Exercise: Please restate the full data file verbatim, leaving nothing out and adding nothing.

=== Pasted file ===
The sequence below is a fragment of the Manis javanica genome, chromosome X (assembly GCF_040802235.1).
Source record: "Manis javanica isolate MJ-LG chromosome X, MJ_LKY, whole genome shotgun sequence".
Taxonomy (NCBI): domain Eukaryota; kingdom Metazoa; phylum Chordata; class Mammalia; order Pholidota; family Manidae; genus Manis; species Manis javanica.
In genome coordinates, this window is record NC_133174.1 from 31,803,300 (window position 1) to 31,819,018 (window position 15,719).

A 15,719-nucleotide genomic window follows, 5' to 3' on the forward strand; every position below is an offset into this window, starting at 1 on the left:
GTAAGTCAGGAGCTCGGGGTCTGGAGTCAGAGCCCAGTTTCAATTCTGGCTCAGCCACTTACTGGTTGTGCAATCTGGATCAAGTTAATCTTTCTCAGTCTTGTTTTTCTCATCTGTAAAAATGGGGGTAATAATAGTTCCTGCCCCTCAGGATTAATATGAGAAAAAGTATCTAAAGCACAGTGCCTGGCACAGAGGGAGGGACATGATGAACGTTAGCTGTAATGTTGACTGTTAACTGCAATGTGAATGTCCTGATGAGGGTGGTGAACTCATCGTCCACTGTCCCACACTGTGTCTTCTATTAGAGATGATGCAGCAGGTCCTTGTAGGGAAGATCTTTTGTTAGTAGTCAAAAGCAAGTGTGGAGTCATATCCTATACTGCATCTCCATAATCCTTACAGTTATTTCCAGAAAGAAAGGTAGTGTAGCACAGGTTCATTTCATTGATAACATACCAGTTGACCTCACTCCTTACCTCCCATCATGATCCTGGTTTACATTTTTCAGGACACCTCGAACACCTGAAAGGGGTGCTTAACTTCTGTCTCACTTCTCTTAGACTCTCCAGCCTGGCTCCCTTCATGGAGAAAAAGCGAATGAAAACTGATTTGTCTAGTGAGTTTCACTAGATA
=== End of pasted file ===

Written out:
The sequence below is a fragment of the Manis javanica genome, chromosome X (assembly GCF_040802235.1).
Source record: "Manis javanica isolate MJ-LG chromosome X, MJ_LKY, whole genome shotgun sequence".
Taxonomy (NCBI): domain Eukaryota; kingdom Metazoa; phylum Chordata; class Mammalia; order Pholidota; family Manidae; genus Manis; species Manis javanica.
In genome coordinates, this window is record NC_133174.1 from 31,803,300 (window position 1) to 31,819,018 (window position 15,719).

A 15,719-nucleotide genomic window follows, 5' to 3' on the forward strand; every position below is an offset into this window, starting at 1 on the left:
GTAAGTCAGGAGCTCGGGGTCTGGAGTCAGAGCCCAGTTTCAATTCTGGCTCAGCCACTTACTGGTTGTGCAATCTGGATCAAGTTAATCTTTCTCAGTCTTGTTTTTCTCATCTGTAAAAATGGGGGTAATAATAGTTCCTGCCCCTCAGGATTAATATGAGAAAAAGTATCTAAAGCACAGTGCCTGGCACAGAGGGAGGGACATGATGAACGTTAGCTGTAATGTTGACTGTTAACTGCAATGTGAATGTCCTGATGAGGGTGGTGAACTCATCGTCCACTGTCCCACACTGTGTCTTCTATTAGAGATGATGCAGCAGGTCCTTGTAGGGAAGATCTTTTGTTAGTAGTCAAAAGCAAGTGTGGAGTCATATCCTATACTGCATCTCCATAATCCTTACAGTTATTTCCAGAAAGAAAGGTAGTGTAGCACAGGTTCATTTCATTGATAACATACCAGTTGACCTCACTCCTTACCTCCCATCATGATCCTGGTTTACATTTTTCAGGACACCTCGAACACCTGAAAGGGGTGCTTAACTTCTGTCTCACTTCTCTTAGACTCTCCAGCCTGGCTCCCTTCATGGAGAAAAAGCGAATGAAAACTGATTTGTCTAGTGAGTTTCACTAGATA